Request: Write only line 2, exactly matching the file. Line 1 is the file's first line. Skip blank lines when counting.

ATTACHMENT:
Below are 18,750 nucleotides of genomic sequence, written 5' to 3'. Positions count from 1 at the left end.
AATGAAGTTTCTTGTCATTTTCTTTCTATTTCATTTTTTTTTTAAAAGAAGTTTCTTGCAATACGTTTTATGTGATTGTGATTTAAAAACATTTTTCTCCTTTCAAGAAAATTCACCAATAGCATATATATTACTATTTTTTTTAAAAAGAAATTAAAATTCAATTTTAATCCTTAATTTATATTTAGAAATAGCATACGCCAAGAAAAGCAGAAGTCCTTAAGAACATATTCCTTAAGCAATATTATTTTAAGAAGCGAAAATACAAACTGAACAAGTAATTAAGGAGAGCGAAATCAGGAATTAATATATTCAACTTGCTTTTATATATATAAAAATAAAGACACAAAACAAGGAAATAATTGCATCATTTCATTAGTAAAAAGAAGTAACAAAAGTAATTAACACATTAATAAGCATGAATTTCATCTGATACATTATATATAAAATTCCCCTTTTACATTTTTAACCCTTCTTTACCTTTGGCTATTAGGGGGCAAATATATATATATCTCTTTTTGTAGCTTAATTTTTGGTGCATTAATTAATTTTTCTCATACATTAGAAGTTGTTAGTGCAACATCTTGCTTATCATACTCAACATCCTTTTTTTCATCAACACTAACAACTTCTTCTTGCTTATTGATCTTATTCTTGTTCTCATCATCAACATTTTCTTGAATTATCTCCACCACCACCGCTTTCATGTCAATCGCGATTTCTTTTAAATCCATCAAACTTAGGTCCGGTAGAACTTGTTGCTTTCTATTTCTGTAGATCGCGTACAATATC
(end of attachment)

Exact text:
AATGAAGTTTCTTGTCATTTTCTTTCTATTTCATTTTTTTTTTAAAAGAAGTTTCTTGCAATACGTTTTATGTGATTGTGATTTAAAAACATTTTTCTCCTTTCAAGAAAATTCACCAATAGCATATATATTACTATTTTTTTTAAAAAGAAATTAAAATTCAATTTTAATCCTTAATTTATATTTAGAAATAGCATACGCCAAGAAAAGCAGAAGTCCTTAAGAACATATTCCTTAAGCAATATTATTTTAAGAAGCGAAAATACAAACTGAACAAGTAATTAAGGAGAGCGAAATCAGGAATTAATATATTCAACTTGCTTTTATATATATAAAAATAAAGACACAAAACAAGGAAATAATTGCATCATTTCATTAGTAAAAAGAAGTAACAAAAGTAATTAACACATTAATAAGCATGAATTTCATCTGATACATTATATATAAAATTCCCCTTTTACATTTTTAACCCTTCTTTACCTTTGGCTATTAGGGGGCAAATATATATATATCTCTTTTTGTAGCTTAATTTTTGGTGCATTAATTAATTTTTCTCATACATTAGAAGTTGTTAGTGCAACATCTTGCTTATCATACTCAACATCCTTTTTTTCATCAACACTAACAACTTCTTCTTGCTTATTGATCTTATTCTTGTTCTCATCATCAACATTTTCTTGAATTATCTCCACCACCACCGCTTTCATGTCAATCGCGATTTCTTTTAAATCCATCAAACTTAGGTCCGGTAGAACTTGTTGCTTTCTATTTCTGTAGATCGCGTACAATATC